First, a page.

FORT THOMAS, Ky. — Pharmacists have been called the most readily accessible health care providers, and have been on the front lines administering COVID-19 vaccines over the last few years.

So many people depend on pharmacists, but much like other industries, pharmacies are facing staffing challenges.

What You Need To Know

  • Pharmacies across Kentucky are facing staffing challenges

  • One Fort Thomas pharmacist says some in the profession are underpaid and have poor work life balance

  • He says the issues stem from pharmacy benefit managers

  • Walgreens is offering a $75,000 signing bonus to new pharmacists

The phones at Fort Thomas Drug Center are constantly ringing.

People needing their medications is something that never stops. That makes for some busy work days for those who work at this independently owned pharmacy, which is short staffed, as are several other pharmacies Spectrum News contacted.

“Ever since COVID came about, it’s much harder to find people today. And so the big question is, where did they go? I don’t think anybody really has an answer,” said the pharmacist and owner of Fort Thomas Drug Center Craig Seither.

Seither has owned the business for just about 15 years.

He, one other pharmacist, and a group of technicians keep the business running, offering the local, friendly service his customers have to come to expect. That also buys them a little more patience, he said, for any delays created by staffing challenges.

Seither said his shortage is more on the technician end, though he said he could stand to hire another pharmacist part time.

The big chains like Walgreens and CVS are facing those challenges, too.

“With COVID, all these things that have come into play, it’s all, from the corporate perspective, they just put more and more on these pharmacists that have basically reached a breaking point,” Seither said. “They just basically don’t have the support staff. They don’t really have their corporate backing.”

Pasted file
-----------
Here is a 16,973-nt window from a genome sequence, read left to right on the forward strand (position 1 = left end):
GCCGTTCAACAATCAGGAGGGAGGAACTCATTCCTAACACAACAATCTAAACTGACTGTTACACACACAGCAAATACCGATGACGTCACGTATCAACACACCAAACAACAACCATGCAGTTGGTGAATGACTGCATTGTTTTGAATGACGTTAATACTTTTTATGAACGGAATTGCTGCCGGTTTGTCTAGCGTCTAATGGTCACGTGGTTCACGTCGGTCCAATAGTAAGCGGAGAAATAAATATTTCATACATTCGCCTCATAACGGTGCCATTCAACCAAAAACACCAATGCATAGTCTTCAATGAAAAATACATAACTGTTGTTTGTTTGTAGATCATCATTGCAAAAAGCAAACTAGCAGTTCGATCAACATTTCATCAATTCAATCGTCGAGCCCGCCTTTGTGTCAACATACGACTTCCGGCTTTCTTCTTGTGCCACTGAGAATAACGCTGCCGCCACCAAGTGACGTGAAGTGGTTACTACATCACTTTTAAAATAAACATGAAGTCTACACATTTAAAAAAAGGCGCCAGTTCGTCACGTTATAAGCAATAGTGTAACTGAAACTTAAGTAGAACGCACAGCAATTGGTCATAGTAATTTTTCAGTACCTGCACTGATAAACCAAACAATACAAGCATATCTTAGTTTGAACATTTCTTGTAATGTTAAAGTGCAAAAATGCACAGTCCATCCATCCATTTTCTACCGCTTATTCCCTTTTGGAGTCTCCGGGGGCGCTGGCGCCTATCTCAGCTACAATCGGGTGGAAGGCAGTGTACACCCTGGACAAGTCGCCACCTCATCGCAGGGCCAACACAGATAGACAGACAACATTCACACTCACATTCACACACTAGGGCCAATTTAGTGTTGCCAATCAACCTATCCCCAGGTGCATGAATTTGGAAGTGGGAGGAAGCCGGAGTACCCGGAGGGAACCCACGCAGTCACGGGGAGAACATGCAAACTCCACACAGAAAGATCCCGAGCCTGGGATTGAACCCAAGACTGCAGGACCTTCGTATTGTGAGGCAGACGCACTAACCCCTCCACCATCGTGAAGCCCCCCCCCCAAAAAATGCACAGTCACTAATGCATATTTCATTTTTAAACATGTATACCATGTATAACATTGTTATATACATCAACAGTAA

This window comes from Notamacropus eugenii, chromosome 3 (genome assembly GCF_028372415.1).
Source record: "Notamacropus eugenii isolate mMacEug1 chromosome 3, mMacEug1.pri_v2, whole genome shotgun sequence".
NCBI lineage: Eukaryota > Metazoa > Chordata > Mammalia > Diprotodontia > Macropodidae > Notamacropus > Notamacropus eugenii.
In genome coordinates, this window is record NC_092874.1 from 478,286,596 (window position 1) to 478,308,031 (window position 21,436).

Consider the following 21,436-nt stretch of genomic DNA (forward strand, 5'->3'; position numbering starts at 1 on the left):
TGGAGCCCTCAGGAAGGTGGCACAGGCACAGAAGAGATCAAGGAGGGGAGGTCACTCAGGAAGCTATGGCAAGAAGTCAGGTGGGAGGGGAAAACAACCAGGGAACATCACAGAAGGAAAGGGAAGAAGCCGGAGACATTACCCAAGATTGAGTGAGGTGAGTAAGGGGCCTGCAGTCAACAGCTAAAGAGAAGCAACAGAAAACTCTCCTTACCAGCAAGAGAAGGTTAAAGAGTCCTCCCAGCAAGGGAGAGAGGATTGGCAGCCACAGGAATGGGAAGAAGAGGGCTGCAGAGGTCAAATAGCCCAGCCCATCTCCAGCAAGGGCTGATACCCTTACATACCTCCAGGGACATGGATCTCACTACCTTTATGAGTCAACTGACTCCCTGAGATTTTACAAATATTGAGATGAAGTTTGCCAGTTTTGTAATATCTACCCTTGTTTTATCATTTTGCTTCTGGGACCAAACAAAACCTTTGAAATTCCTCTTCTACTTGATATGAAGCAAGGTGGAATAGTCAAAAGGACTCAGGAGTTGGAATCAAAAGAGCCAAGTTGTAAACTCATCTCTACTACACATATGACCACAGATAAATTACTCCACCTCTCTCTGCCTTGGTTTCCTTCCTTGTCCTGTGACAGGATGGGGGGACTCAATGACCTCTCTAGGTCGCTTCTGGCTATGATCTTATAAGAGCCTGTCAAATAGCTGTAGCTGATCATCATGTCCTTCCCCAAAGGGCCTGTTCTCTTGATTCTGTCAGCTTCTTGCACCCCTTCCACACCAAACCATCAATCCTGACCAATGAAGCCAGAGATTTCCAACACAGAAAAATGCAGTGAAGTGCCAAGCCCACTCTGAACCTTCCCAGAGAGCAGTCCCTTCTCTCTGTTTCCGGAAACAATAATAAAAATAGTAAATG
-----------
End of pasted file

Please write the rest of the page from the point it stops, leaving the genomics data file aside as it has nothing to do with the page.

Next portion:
Seither said he believes it comes down to unfair salaries and uneven work life balance, issues he said can be traced upwards to pharmacy benefit managers. The big three are GoodRX, CVS Caremark and OptumRx.

“When you get paid less than the cost of your medication that you buy from your wholesaler, that’s a problem,” Seither said. “If you tell me that the shortage out there is because they’re not pumping out enough pharmacists, that’s a complete farce. It basically stems from pharmacy benefit managers putting pressure on the corporate entities. They’re squeezing everything they can, but you can only squeeze so far.”

Pharmacists are in short supply, and competition is getting so fierce, Walgreens is offering signing bonuses of up to $75,000. That’s a number not confirmed by the company, but reported by people familiar with the matter. 

It’s also on the high end. 

Signing bonuses vary at the chain. Sources say most new pharmacists can expect less than $50,000. It still illustrates a notable step the company is taking to make sure it can attract workers in a tight labor market. 

Pharmacists who receive signing bonuses can expect a requirement to commit to the job for a year or more.